See the world through a photographer’s eyes
Final Fire is a companion piece to Mitchell’s much-praised 2004 memoir, The Molly Fire, a finalist for both the Writers’ Trust Drainie-Taylor Biography Prize and the Governor General’s Award for Non-fiction, and a Globe and Mail Best Book of the Year.
Nearly a half century ago, Mitchell abandoned a safe and secure academic career to become a “cowboy” with a camera and a keyboard. While he has always kept one foot planted firmly in the arts, as a working photographer his search for adventure took him through the Americas, into the High Arctic, across Europe, on to the Middle East, India, and the Far East. He photographed famous athletes, musicians, actors, politicians, revolutionaries, and more than a few criminals. The sum of these scary, strange, heartrending, and funny episodes is one man’s prescription for how to live in a bizarre and, best of all, never boring world.
It is also a book about loss. Mitchell reflects on the invention of photography and its transformative effect on world culture and pays tribute to fellow photographers who led remarkable and frequently obsessive lives.
A graduate of the University of Toronto and Ryerson, Michael Mitchell returned to Toronto after working in Mexico as an archeologist. Mitchell’s work has appeared in many national magazines, including Weekend, Saturday Night, Descant, and Canadian Art. As well as working as a teacher, he was on the curatorial and acquisitions committee for prints, drawings, and photography at the Art Gallery of Ontario and a founder of several enduring arts organizations. Mitchell’s photographs are in the collections of Sweden’s Museum of Modern Art, the National Gallery of Canada, the Portrait Gallery, and the Art Gallery of Ontario as well as many private and corporate collections.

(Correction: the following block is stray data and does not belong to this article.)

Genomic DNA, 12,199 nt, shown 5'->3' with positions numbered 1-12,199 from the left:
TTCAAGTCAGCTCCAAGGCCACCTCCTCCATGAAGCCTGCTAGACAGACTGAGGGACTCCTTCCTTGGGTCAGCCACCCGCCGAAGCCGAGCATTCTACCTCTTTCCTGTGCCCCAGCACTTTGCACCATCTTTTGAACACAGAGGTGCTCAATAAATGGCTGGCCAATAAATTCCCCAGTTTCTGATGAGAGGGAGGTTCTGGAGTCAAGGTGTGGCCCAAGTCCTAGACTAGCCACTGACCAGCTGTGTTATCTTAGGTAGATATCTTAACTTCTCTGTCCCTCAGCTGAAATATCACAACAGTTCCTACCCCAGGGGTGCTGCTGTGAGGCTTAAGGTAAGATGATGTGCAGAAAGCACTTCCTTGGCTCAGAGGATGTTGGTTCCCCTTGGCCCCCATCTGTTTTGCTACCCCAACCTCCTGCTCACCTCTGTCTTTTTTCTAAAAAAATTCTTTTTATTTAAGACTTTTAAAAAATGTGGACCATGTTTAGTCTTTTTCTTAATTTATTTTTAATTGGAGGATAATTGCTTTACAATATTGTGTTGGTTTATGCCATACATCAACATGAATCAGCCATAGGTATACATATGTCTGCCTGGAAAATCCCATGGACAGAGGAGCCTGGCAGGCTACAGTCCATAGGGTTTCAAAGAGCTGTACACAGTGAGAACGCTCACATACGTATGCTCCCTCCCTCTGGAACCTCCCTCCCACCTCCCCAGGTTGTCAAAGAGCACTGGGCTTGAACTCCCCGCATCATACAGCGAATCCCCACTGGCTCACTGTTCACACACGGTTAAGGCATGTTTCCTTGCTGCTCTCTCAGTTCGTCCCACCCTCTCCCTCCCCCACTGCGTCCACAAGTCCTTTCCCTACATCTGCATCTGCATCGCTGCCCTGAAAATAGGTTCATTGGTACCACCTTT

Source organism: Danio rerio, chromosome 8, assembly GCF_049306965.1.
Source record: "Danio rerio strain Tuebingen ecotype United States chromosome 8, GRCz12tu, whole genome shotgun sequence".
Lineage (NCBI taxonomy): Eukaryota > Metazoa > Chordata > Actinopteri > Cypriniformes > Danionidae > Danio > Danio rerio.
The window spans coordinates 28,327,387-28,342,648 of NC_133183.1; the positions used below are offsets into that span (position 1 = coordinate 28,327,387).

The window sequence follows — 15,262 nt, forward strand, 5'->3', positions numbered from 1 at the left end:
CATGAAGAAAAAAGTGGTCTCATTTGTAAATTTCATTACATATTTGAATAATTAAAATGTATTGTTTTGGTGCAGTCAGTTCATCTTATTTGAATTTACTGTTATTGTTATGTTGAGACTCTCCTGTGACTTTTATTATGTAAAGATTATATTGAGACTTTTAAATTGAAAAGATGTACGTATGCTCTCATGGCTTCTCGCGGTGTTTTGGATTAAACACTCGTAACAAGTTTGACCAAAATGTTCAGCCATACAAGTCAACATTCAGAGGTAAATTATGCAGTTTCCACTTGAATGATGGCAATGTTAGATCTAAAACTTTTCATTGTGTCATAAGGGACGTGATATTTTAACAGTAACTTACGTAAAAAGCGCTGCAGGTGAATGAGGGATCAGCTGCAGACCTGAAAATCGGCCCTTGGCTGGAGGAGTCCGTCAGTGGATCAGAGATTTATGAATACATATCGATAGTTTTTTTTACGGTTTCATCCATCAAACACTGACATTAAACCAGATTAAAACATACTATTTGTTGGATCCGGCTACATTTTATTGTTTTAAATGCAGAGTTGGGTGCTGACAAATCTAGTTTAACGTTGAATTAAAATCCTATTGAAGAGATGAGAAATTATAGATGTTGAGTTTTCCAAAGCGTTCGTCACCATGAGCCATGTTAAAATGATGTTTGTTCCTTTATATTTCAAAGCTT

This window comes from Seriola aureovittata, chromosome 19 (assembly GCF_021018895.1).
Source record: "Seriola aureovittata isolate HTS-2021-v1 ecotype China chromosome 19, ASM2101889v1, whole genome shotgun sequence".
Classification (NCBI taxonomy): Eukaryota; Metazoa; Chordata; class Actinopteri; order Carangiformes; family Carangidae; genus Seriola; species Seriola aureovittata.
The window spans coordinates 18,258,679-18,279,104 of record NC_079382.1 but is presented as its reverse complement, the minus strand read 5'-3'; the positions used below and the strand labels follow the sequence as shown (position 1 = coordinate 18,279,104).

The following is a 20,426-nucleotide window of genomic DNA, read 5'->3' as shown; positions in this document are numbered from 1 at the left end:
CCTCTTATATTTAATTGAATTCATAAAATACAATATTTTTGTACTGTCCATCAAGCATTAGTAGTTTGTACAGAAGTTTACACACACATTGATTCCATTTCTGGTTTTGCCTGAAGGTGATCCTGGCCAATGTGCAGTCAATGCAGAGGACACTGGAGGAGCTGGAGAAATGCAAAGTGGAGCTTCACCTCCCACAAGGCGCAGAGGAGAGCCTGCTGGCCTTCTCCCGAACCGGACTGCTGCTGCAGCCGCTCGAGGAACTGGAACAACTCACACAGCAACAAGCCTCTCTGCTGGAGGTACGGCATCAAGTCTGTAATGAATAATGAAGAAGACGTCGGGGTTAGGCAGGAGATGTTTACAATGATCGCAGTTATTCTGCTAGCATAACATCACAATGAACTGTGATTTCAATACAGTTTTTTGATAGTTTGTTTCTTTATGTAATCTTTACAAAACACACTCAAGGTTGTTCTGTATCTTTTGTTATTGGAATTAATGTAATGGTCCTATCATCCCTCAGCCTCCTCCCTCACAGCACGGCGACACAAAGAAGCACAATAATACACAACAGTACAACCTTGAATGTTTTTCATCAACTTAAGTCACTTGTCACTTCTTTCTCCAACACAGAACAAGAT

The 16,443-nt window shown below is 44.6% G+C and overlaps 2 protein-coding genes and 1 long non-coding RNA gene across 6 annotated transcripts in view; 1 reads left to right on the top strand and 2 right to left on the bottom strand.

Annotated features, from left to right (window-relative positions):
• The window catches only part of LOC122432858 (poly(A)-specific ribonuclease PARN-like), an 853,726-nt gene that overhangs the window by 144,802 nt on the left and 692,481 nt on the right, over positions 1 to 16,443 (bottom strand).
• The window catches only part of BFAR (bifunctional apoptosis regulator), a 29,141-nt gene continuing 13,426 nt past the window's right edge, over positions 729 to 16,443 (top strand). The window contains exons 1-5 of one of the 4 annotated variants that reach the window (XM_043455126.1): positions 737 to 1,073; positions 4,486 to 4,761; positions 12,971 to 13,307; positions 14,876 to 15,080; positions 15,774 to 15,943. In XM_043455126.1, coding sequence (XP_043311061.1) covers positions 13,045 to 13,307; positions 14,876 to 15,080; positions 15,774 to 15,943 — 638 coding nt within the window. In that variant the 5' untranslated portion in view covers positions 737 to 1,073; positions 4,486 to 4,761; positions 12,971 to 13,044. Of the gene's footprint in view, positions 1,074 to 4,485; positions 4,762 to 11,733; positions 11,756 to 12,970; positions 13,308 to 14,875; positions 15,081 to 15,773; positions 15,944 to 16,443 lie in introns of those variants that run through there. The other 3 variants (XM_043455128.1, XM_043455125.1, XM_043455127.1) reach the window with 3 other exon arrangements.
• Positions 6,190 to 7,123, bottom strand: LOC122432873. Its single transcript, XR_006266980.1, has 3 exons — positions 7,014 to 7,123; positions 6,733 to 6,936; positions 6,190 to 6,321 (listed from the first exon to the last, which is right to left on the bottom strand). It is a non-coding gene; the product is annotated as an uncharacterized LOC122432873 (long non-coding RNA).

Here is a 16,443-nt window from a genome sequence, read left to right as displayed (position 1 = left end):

“Following the success of The Molly Fire, Michael Mitchell proves once again that he’s as accomplished a wordsmith as he is photographer. Laced with liberal doses of wit, humour and intelligence, Final Fire chronicles the artist’s many friendships and adventures with exquisite observations woven into every page, and offers glistening reflections of a passionate and creative life fully lived. Here is a must read for anyone wondering what artists do with their lives — and in this case — a very Canadian life.” — Edward Burtynsky, photographer
“Michael Mitchell is that rare cameraman whose writing is as brilliantly descriptive as his images. Reminiscing back and forth across his improbably rich life as a working photographer, Mitchell regards various encounters and episodes with a spirit of astonishment, true irony, and profound humanism. This moving rumination on a life lived through the lens is one of the most rewarding artist’s memoirs I’ve ever read.” — Paul Roth, photography curator and Director, Ryerson Image Centre, Toronto
“This book breathes. Eloquent descriptions of contact with nature alternate with the narration of extremely varied episodes (they range from the hilarious to the profoundly sad) from the author’s life as a professional photographer. The deeply felt writing transfers the author’s private memories into a moving, unique, shareable literature that lives and will continue to live.” — Michael Snow, artist and filmmaker